This movie has its faults, though. Chief among them is the execution of the love story. I would be in favor of the execution of whatever horribly out-of-touch misanthrope wrote the dialog for it. Here's one of Anakin's lines to Amidala: "I hate sand. It's rough and coarse, and it gets everywhere. Not like you . . . you're soft and smooth." I wasn't the only one in the theatre groaning at that one. People simply don't talk like that, and I doubt they ever really have. Hayden Christensen was decent as Anakin, except during the love story segments; since he had so little to work with, I really can't fault him for it.

The usual breakdown:


The Good:

The lightsaber battles are worth the price of admission. From Anakin (briefly) using two weapons to Yoda's entire sequence, these scenes have come a long way since anything the original trilogy offered.

In The Phantom Menace, the only character I liked or even cared about at all was Qui-Gon Jinn. Lucas did a much better job with the characters this time. They're not all made of cardboard in Attack of the Clones. Ewan McGregor is a likeable Obi-Wan – he's not Sir Alec Guiness yet, but he's close. I liked both Mace Windu and Count Dooku, but that was mostly attributable to the performances of Jackson and Lee. Anakin was interesting, and I think Hayden Christensen captured the crucible of emotions and conflict well. Except for the romance aspect, of course. Natalie Portman is amazingly easy to look at, but Amidala doesn't really get interesting until about halfway thru the movie. Once we see where Leia gets her spunk and fighting spirit, Amidala is quite a likeable character.

As expected from Lucas and ILM, the special effects are very good. There were a few moments the CGI was obvious, but they were few and far between. A lot of the visuals were stunning and spectacular; while they distracted from the thin story of The Phantom Menace, they augment the meatier story of Attack of the Clones.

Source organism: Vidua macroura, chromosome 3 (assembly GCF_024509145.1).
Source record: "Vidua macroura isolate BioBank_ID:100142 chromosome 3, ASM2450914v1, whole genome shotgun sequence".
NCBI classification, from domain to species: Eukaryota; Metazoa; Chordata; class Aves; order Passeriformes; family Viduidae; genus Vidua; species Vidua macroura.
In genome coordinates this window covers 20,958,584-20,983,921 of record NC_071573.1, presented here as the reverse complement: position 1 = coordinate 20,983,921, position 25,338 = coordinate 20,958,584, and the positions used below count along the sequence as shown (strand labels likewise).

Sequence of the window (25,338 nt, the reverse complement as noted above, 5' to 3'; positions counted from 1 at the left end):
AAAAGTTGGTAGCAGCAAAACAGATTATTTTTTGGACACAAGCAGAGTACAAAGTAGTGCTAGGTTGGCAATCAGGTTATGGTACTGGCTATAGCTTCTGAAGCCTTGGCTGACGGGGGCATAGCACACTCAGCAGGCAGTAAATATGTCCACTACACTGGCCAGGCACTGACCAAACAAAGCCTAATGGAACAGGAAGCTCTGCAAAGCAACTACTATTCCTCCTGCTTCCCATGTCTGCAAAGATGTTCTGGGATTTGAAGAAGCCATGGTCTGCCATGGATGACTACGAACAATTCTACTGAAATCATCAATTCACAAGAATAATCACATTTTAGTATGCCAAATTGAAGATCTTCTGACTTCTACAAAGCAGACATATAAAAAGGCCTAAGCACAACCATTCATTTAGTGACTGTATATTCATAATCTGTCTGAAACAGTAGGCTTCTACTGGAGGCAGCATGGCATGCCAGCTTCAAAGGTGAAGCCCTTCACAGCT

The hated Jar-Jar Binks was only in the movie for about eight minutes. The comic relief this time is supplied by C-3PO, in a customary role.


The Bad:

While it was good to see C-3PO back in his usual role, the puns written for him were absolute groaners. I think one got a chuckle.

For a movie based around the idea of a clone war, the clone army did surprisingly little fighting.

This has bugged me since The Phantom Menace: why do the Jedi WANT someone to "bring balance to the Force." That's only mentioned once in this film, but it's still irritating. Let's see . . . 10,000 Jedi vs 2 Sith, and the Jedi want balance? I know movie heroes are supposed to be stupid, but come on.

"Dooku" is a terrible name for the movie's chief antagonist. I kept thinking of "Dookie" every time I heard it, and when your main villain draws comparisons to a turd, something's wrong.


The Ugly:

Jar-Jar is still in the movie. In his patsy role, he basically ends up being responsible for the creation of the Empire, and I have a severe problem with that.

I can't say enough bad things about the love story elements. I didn't mind their inclusion, just the way they were written and carried out. If Lucas had set out to put the worst-written, stiffest, cheesiest, most groan-inducing love scenes on camera, he succeeded; in fact, he may have surpassed himself. There's a reason the love-story trailer sucked, folks, and that's because that part of the movie blew chunks.

Anakin just isn't a likeable character. I think he's supposed to be, and it's a failure of the writing that he's not. Anakin just comes across as a petulant child, not someone whose turn to the Dark Side will be traumatic or devastating. This leaves Episode III for Lucas to build up Anakin as likeable, and considering he has to turn at some point during that film, I just don't see it happening. Darth Vader, I like; I just can't stand the young man he started out as.


Doing The Math:

In toto, this is much better than its predecessor, and worthy of being in the Star Wars pantheon. After the first trilogy, I'm not sure Lucas can live up to the expectations of anyone but the most slavish of fanboys. Attack of the Clones has its faults, but it is an enjoyable space opera, and leads nicely into what promises to be the darkest movie in the series. 7/10


Dr. Tom